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Gender Q&A with Anna Maria Mora (Part One)

Many parents are concerned about attempts to indoctrinate their children into lifestyle choices that go against their own values. This came to the fore during the controversy with the book ‘I am a Rainbow’.

The Catholic News reached out to former teacher, counselling psychologist Anna-Maria Mora who has been a counsellor to children. She was asked about the role of parents in discussing sex and gender ideology with their children and the influence parents have in the face of conflicting messages in the society.

Q. At what age is it appropriate to discuss issues surrounding ‘gender’ with children?

A. When a baby is born, parents and the community which welcomes this baby, look at the baby and see the traditionally and medically accepted signs that the baby is either male or female.

Male babies have penises and female babies have vaginas. That is just what they are; they are not yet known as sexual organs. There are rare cases where children are born with both organs. We must know at times Nature goes awry. In these cases, parents decide to wait and see their child’s orientation as he or she grows, and the relevant surgery is done.

Of course, a baby’s gender is governed by two hormones: estrogen which determines femininity, and testosterone which determines masculinity. This can also go awry, if certain types of medication are taken or there is depression or mental health issues which can cause disruption of hormone development.

We have many examples of how Nature takes a disruptive turn within the womb. Then we began school and learned about neuter gender.

Theorist Erikson stated that there is a crisis to overcome in Infancy (ages 0-2 years); babies have a crisis of trust.

Going to the refrigerator to get ingredients to cook and feed themselves is not possible. They have to trust that those around them will come to feed them, hug them, and make them feel good about themselves.

Then we move to Early childhood (ages 2–4 years) and this is when our babies become very aware of themselves, physically and emotionally. They now look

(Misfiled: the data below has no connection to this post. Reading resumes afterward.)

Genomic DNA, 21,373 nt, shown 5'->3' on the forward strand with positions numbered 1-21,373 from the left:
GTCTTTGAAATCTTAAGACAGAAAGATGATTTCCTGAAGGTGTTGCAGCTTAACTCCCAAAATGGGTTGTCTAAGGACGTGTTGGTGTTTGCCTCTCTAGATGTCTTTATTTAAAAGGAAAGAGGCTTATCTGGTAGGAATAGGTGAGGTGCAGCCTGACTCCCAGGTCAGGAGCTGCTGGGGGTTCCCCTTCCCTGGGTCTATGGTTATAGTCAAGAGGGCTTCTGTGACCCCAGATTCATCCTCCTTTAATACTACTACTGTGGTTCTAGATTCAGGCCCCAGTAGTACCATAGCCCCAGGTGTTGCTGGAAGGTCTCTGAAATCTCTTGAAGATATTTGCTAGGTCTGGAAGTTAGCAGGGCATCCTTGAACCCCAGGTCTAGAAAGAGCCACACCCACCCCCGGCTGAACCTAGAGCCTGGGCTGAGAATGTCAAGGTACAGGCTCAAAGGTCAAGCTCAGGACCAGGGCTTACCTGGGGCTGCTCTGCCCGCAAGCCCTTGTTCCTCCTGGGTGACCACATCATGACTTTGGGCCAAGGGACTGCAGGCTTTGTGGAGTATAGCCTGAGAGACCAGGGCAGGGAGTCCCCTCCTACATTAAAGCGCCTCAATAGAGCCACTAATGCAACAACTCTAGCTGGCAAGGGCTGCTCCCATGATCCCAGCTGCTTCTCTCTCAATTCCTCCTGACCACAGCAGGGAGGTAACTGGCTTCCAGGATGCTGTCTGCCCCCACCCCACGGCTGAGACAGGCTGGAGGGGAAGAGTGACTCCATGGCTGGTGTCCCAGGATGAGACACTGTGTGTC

at themselves in the mirror and realise that they are separate beings, and they internalise: “I can do this by myself.”

We observed babies in their cribs, exploring themselves in their previous stage. Now that they are walking around and seeing themselves in the mirror, they may realise that something is different.

Long ago, when I was a child, I never saw my Mom or Dad having a shower –parents hid their naked selves from their children. Then as societies evolved, realisation hit adults.

Psychologists, and human behaviour specialists said that hiding the reality of human growth and development from children is not healthy. It is natural and healthy for children to be curious about the differences observed.

Male toddlers play with their sisters and are even allowed to bathe together, as early as 2–4 years. They begin to have questions and parents must be able to respond to the question re: the human being and differences between the brother (male) and sister (female). This is when the discussion about ‘gender’ begins.

There are many sensitive and well-thought-out colouring books and reading books for children which explain the differences.

Many parents have friends in the US. You can get the following book to assist parents to answer the questions which 3 to 5-year-olds have about the differences between girls and boys and the reason, “that woman’s stomach is fat”: Straight Talk: Sexuality Education for Parents and Kids 4-7 (Susan Chamlin, Penguin Books, 1987).